Security guru Keith Brown’s A .NET Developer’s Guide to Windows Security is on line and I’m reading parts of it in my last minute cramming for the 70-330 beta exam. Ach – I have to leave in 1 1/2 hours!
Anyway, I love stuff like this:
From the chapter on Configuring Security for a COM(+) Client (item 53):
It’s a pity that I even have to write this piece, or that it needs to be as complicated as this, but the COM Interop team, while they are content to automate the call to CoInitializeEx for you, apparently don’t feel the same about helping you with security. In fact, in a simple console or Windows Forms application, for example, nobody in the framework bothers to call CoInitializeSecurity. Didn’t anyone on these teams read [PWS]? Arrrgh!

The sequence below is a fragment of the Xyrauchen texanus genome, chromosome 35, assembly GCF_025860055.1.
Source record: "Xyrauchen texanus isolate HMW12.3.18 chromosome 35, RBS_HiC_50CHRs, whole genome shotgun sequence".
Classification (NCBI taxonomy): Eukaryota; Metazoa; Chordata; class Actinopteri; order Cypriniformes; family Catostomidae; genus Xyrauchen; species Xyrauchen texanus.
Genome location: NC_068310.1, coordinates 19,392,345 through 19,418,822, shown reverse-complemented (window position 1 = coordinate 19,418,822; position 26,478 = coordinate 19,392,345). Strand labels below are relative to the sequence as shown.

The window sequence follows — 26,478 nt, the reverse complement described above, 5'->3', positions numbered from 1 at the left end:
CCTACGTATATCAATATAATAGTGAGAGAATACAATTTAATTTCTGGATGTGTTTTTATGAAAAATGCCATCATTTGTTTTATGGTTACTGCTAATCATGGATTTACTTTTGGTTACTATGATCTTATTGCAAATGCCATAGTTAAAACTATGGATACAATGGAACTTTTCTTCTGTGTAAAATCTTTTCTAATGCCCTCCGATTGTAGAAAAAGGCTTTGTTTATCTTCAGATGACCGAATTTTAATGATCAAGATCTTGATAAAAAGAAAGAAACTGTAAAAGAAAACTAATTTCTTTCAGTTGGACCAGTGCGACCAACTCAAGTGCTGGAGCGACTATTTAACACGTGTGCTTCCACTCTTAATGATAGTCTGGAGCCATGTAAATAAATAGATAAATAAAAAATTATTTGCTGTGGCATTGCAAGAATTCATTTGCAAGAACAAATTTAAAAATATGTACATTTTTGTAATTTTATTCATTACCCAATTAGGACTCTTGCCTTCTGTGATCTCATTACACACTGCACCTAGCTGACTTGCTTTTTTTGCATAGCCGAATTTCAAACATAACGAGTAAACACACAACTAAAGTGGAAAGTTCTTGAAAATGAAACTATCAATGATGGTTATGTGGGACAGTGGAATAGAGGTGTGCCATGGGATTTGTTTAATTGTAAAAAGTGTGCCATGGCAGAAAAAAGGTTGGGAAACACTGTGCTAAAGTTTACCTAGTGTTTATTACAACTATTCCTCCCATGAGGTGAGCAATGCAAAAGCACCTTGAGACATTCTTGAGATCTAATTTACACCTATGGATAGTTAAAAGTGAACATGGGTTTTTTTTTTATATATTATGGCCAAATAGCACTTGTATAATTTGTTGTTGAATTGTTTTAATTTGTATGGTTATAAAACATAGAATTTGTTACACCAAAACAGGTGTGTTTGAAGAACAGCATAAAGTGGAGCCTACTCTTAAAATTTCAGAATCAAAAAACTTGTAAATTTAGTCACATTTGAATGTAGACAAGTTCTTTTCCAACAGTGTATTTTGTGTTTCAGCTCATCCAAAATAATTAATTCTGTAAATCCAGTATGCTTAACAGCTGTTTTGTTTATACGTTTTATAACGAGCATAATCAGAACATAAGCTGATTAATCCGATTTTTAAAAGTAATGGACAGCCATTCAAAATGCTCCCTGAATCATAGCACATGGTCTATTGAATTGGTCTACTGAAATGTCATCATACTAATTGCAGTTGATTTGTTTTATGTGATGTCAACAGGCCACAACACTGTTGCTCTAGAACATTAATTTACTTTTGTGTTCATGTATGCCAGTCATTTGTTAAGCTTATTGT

and further on
Here’s the fun part. The normal place where you should call CoInitializeSecurity is when your program first starts up, right after your main thread calls CoInitializeEx. But the .NET Framework takes care of calling CoInitializeEx for you. It does it lazily the first time you make a COM interop call. But by the time you’ve made a COM interop call, it’s already to late to call CoInitializeSecurity! Bah!
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